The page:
An investigation by the Miami Herald reveals that for two years starting in 2010, cops operating a money laundering sting in Bal Harbour, Florida sent millions of dollars to accounts in Venezuela, including one associated with a top aide to Nicolas Maduro, who was at that time the foreign minister, and would later become vice president before succeeding Hugo Chavez as president.
In recent years, Venezuela has emerged as a new drug trafficking hub (in large part because the situation in Colombia has stabilized and oil prices have gone down), with the Drug Enforcement Administration (DEA) and federal prosecutors targeting Venezuelan government officials in drug probes.
But the 2010 Caracas connection was unknown to federal authorities because the police in Bal Harbour went it alone on their international investigation. The Herald repors that the cops:
sent drug money to a well-known trafficker, a cash smuggler and a money launderer—more than $4 million in all.
In spite of U.S. warnings about the emergence of the country as a major hub for cocaine, the police never investigated the people to whom they were sending millions in drug proceeds, including a host of individuals with criminal records.
"They had no authority to do what they were doing," said Felix Jimenez, former chief inspector of the Drug Enforcement Administration. "They were just lucky that when they were picking up all this money, nobody got killed."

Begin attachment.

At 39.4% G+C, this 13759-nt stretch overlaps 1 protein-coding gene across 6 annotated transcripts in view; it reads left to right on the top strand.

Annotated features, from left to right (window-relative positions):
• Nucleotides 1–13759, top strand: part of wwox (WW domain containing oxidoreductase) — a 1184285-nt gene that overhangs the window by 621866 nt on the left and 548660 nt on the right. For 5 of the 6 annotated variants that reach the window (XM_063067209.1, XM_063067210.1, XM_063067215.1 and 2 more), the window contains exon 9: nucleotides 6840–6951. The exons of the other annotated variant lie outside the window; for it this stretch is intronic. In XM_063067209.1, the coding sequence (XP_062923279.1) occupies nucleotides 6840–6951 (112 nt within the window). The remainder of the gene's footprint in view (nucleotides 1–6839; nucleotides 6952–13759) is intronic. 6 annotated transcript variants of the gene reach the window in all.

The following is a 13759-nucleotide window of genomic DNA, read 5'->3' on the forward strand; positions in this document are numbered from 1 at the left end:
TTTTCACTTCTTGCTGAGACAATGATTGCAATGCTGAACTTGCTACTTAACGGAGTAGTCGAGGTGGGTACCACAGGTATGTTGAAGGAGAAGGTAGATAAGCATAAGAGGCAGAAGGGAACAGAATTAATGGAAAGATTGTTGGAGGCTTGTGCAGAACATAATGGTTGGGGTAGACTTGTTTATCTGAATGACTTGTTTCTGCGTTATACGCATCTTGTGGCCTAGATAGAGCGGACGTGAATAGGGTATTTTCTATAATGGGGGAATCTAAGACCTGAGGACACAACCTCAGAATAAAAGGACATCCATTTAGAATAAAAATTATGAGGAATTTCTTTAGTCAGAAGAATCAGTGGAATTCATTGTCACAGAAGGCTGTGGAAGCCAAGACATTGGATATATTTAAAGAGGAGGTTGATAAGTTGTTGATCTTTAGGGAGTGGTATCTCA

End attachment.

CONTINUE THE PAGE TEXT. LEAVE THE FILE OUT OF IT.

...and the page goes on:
Federal agents for the U.S. attorney's office in Chicago are investigating the money laundered by the Tri-County Task Force, a partnership between Bal Harbour and the Glades County Sheriff's Office, including $2.4 million kept by the police for brokering the deals.
The police chief at the time, Tom Hunker, was forced to resign in 2012 amid a scandal revolving around asset forfeiture funds. A routine Department of Justice inquiry into a police forfeiture account found, according to the Herald, "no arrests, no audits, lack of reports, and massive amounts of drug money sent to banks without alerting federal agents. The DOJ concluded that Bal Harbour misspent hundreds of thousands in forfeiture funds on police salaries." The city had to return the money, a short time after another forfeiture account unknown to the public came to light.
Hunker, the Herald declared in October, "was at the center of what could become Florida's largest undercover corruption case in decades."
The Herald reported Eric Holder, the former attorney general, had visited Hunker in 2011, and went on a tour of the coast with him on a 35-foot SeaHunter boat bought through asset forfeiture funds. Holder eventually supported minor asset forfeiture reforms on the federal level before leaving office.
The Miami Herald ran a six-part investgiation on Bal Harbour police's laundering investigations, "License to Launder," that you should read. At the time, the Herald found Bal Harbour police had sent $4 million to Panama and $1.6 million to China. Venezuela came in third out of nine countries and territories, at $305,000 sent by police to Venezuela. That number now matches Panama's. The number of arrests is the same as for all the operations—zero arrests.
"I can't think of a more podunk town than Bal Harbour, not in a bad way. But in the sense that these cops would have otherwise been stopping traffic or shooting radar," Ruben Oliva, an attorney for alleged narco-traffickers for decades, told the Herald. ""In reality they were being launderers. The minute they started doing busts, it would have been over."